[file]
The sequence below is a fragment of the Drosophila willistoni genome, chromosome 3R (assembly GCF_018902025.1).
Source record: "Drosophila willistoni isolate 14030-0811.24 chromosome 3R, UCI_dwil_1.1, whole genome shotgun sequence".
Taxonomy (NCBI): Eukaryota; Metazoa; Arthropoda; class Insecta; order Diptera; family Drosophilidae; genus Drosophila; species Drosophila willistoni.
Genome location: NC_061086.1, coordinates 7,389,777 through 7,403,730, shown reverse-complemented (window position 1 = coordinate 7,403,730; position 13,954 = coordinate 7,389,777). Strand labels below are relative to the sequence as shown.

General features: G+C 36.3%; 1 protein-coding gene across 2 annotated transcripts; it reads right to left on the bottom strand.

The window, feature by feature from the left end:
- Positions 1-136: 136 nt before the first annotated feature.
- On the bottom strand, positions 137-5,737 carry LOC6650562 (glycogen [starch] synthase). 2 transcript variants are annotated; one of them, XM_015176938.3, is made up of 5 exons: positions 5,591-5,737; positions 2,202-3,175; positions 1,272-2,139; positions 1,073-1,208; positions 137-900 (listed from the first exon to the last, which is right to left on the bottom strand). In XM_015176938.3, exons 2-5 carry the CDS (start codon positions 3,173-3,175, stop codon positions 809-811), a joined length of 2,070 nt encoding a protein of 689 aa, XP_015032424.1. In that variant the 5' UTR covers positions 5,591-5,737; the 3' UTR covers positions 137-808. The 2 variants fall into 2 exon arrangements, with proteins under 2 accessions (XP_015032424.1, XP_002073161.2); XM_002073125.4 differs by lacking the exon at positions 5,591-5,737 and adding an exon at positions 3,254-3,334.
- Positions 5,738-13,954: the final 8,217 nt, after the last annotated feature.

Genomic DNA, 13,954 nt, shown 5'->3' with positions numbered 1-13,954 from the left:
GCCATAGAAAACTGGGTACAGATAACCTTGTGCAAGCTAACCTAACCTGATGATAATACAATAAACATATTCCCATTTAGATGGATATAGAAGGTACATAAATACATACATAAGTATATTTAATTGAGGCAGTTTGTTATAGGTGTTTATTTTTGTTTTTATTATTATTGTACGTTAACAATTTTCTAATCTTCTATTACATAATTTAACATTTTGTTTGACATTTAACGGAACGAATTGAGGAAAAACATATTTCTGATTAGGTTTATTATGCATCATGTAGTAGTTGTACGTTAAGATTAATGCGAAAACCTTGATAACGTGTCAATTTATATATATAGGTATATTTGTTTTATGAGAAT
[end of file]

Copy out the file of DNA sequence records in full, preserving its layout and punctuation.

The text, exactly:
The sequence below is a fragment of the Drosophila willistoni genome, chromosome 3R (assembly GCF_018902025.1).
Source record: "Drosophila willistoni isolate 14030-0811.24 chromosome 3R, UCI_dwil_1.1, whole genome shotgun sequence".
Taxonomy (NCBI): Eukaryota; Metazoa; Arthropoda; class Insecta; order Diptera; family Drosophilidae; genus Drosophila; species Drosophila willistoni.
Genome location: NC_061086.1, coordinates 7,389,777 through 7,403,730, shown reverse-complemented (window position 1 = coordinate 7,403,730; position 13,954 = coordinate 7,389,777). Strand labels below are relative to the sequence as shown.

General features: G+C 36.3%; 1 protein-coding gene across 2 annotated transcripts; it reads right to left on the bottom strand.

The window, feature by feature from the left end:
- Positions 1-136: 136 nt before the first annotated feature.
- On the bottom strand, positions 137-5,737 carry LOC6650562 (glycogen [starch] synthase). 2 transcript variants are annotated; one of them, XM_015176938.3, is made up of 5 exons: positions 5,591-5,737; positions 2,202-3,175; positions 1,272-2,139; positions 1,073-1,208; positions 137-900 (listed from the first exon to the last, which is right to left on the bottom strand). In XM_015176938.3, exons 2-5 carry the CDS (start codon positions 3,173-3,175, stop codon positions 809-811), a joined length of 2,070 nt encoding a protein of 689 aa, XP_015032424.1. In that variant the 5' UTR covers positions 5,591-5,737; the 3' UTR covers positions 137-808. The 2 variants fall into 2 exon arrangements, with proteins under 2 accessions (XP_015032424.1, XP_002073161.2); XM_002073125.4 differs by lacking the exon at positions 5,591-5,737 and adding an exon at positions 3,254-3,334.
- Positions 5,738-13,954: the final 8,217 nt, after the last annotated feature.

Genomic DNA, 13,954 nt, shown 5'->3' with positions numbered 1-13,954 from the left:
GCCATAGAAAACTGGGTACAGATAACCTTGTGCAAGCTAACCTAACCTGATGATAATACAATAAACATATTCCCATTTAGATGGATATAGAAGGTACATAAATACATACATAAGTATATTTAATTGAGGCAGTTTGTTATAGGTGTTTATTTTTGTTTTTATTATTATTGTACGTTAACAATTTTCTAATCTTCTATTACATAATTTAACATTTTGTTTGACATTTAACGGAACGAATTGAGGAAAAACATATTTCTGATTAGGTTTATTATGCATCATGTAGTAGTTGTACGTTAAGATTAATGCGAAAACCTTGATAACGTGTCAATTTATATATATAGGTATATTTGTTTTATGAGAAT